Posted on January 29, 2021 by Ronald R. Janke
In the twilight of the Trump Administration, the Environmental Protection Agency issued an internal procedural rule entitled “Strengthening Transparency in Pivotal Science Underlying Significant Regulatory Actions and Influential Scientific Information.” The rule which is focused on EPA’s consideration of dose-response data, is widely predicted to have a limited shelf life. Congressional veto under the Congressional Review Act; EPA reconsideration, revocation and amendment or successful court challenges in already pending litigation can be anticipated. Nevertheless, the goals enunciated in the rule are worth pursuing, as they point the way to better EPA decision-making through greater science transparency. As the references cited and listed in the preamble reflect, the call for greater science transparency pre-dates the Trump Administration and extends well beyond EPA and the federal government.
The rule establishes how EPA will consider dose-response data that are crucial to decisions in issuing significant regulatory actions and influential scientific information, such as Integrated Risk Information System (IRIS) profiles, which characterize hazards from chemical exposures. The most vehement and widely-cited criticism of the rule is that it will prevent EPA from considering important dose-response studies because they cannot be made publicly available or submitted for independent validation due to privacy considerations preventing human health data from being shared. In the rulemaking, EPA responds to this concern initially by stating that all relevant scientific studies are in the scope of its review.
The rule identifies nine non-exclusive factors EPA will take into account when evaluating the consideration to afford studies with underlying dose-response data unavailable for independent validation. EPA’s rule calls for giving “greater consideration to pivotal science where the underlying dose-response data are publicly available in a manner sufficient for independent validation.” The preamble notes that if based on these factors two studies are “relatively equal,” both may be considered; but “other things being equal” greater consideration should be given to the one whose underlying data and models are publicly available and can be independently validated. Even this requirement is flexible in that the rule authorizes the EPA Administrator to grant on a case-by-case basis an exemption from any part of the rule if any of five listed circumstances exists. Furthermore, the rule requires EPA, whenever it does make available to the public dose-response data, to do so in accordance with legal protections on privacy, confidentiality and confidential business information and with a sensitivity to national security. Lastly, human health privacy concerns are irrelevant to a vast quantity of non-human dose-response data, such as animal feeding or aquatic toxicity studies, on which EPA bases IRIS toxicological profiles, water quality criteria and standards, drinking water standards and other decisions.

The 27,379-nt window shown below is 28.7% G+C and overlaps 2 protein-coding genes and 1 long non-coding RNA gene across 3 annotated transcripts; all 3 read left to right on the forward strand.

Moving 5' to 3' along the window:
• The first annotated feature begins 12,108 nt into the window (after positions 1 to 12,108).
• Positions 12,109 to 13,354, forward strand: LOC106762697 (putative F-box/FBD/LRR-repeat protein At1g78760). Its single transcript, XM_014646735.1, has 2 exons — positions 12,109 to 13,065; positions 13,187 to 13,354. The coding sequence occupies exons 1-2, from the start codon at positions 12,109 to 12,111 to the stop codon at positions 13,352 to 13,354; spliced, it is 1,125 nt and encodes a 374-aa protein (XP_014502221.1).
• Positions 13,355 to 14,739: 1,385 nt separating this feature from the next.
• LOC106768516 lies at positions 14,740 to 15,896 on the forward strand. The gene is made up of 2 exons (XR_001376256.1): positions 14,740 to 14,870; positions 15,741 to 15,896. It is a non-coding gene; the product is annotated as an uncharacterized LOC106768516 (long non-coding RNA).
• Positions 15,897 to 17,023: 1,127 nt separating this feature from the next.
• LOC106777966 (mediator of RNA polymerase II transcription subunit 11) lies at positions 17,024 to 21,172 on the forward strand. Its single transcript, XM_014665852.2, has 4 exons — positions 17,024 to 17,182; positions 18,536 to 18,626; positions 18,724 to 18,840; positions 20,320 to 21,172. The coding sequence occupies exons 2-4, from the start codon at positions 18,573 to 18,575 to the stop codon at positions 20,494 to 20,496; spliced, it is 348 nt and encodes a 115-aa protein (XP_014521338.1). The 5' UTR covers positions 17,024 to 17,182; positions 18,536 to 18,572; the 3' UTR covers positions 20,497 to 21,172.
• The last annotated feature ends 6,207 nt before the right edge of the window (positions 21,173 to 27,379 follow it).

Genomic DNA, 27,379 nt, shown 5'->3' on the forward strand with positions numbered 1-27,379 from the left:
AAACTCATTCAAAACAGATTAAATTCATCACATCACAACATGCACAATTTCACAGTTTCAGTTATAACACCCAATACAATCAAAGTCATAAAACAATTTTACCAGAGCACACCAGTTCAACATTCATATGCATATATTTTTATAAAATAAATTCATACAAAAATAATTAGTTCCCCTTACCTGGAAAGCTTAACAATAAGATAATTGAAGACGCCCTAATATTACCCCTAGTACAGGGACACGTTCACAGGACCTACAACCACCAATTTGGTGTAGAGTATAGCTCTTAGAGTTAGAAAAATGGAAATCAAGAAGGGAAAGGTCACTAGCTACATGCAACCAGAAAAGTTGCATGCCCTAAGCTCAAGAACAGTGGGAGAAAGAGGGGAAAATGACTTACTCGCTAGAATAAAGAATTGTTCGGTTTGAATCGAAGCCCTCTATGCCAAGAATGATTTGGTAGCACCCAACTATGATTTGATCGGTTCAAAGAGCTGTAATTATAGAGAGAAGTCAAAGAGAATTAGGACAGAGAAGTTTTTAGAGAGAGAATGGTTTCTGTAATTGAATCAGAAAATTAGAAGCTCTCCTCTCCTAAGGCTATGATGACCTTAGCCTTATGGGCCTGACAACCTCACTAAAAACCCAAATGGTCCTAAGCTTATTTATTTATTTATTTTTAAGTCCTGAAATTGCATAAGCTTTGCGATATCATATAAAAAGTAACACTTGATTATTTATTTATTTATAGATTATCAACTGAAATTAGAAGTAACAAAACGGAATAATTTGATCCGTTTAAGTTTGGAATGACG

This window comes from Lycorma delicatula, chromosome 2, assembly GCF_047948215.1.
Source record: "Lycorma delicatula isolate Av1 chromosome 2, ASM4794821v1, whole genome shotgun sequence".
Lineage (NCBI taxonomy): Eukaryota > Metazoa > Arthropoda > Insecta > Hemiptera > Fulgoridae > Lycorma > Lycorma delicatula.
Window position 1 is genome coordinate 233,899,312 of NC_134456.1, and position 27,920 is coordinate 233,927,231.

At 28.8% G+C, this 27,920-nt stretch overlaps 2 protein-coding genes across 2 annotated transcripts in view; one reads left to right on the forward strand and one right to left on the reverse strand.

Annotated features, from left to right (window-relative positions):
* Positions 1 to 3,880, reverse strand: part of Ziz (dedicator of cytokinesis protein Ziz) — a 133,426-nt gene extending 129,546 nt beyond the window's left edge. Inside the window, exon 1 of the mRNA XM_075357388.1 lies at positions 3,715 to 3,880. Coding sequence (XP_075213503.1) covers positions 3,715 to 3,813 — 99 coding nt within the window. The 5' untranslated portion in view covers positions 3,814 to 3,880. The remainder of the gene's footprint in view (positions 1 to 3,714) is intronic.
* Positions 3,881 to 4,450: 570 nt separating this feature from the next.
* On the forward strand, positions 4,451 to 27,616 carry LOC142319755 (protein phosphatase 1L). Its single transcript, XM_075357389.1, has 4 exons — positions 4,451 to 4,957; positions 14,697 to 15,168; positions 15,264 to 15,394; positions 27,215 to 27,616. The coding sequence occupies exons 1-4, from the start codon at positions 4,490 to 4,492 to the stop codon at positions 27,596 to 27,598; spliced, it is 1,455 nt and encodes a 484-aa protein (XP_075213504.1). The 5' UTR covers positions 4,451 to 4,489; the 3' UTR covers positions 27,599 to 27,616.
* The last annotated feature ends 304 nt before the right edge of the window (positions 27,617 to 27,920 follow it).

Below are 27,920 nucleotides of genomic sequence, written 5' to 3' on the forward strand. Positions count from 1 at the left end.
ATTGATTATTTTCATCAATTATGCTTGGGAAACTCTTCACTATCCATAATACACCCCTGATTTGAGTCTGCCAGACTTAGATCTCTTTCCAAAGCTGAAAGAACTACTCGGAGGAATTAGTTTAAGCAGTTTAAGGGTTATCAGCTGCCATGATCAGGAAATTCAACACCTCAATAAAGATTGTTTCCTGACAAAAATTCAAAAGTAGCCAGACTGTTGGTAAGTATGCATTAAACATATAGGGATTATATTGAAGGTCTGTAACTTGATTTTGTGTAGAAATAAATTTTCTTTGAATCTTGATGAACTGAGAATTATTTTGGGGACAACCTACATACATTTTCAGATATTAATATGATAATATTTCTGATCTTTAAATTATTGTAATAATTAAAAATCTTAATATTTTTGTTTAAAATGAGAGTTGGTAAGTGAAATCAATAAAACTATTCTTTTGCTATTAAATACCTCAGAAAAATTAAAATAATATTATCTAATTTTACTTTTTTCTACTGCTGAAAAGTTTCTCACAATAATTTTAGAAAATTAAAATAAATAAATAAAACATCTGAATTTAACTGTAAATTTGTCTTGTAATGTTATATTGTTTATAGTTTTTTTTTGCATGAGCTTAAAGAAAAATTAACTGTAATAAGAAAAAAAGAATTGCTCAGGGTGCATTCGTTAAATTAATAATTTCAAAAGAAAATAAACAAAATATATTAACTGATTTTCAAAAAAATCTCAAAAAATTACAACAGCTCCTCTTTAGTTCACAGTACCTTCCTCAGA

While the rule may encourage the public sharing of data by researchers, the rule does not necessarily result in disclosure of dose-response data to the public. The rule requires EPA to ‘identify the science that serves as the basis for informing a significant regulatory action and to make it “publicly available to the extent permitted by law.” However, as EPA notes in the preamble, “the rule does not obligate it to “collect, store or publicly disseminate dose-response data underlying pivotal science.”
Making scientific data publicly available lies at the core of the science transparency movement, and it is unfortunate the rule does not do more to make data publicly available. To a large degree, EPA has not analyzed data when issuing rules and influential scientific information. Rather, it relies on studies by researchers who summarize their methodology, data and analysis and who present their conclusions. Published, peer-reviewed studies are regarded as the gold standard, but a peer-reviewed study is not necessarily pure gold. Researchers rarely submit the underlying data with their manuscripts and these data are not seen by peer reviewers.
As the preamble notes, “Peer review does not typically include reanalysis of the underlying data . . . and thus peer review is not considered a replacement for the data availability requirements of this rule.” Moreover, as good as peer review may be, something more can be gained when any interested person can review data, replicate the researcher’s analysis or conduct additional analysis. This process may lead to greater confidence in the researcher’s own conclusions, produce additional findings or present a new hypothesis and additional research. Especially where data are generated with EPA’s funds, EPA should make data publicly available. Other federal and state research-funding agencies should do the same in the ordinary course. “Data,” according to Lawrence Summers, former Secretary of the Treasury and president of Harvard University, “is the ultimate public good.” If the public paid for the data, they should be able to see it when a public agency uses it.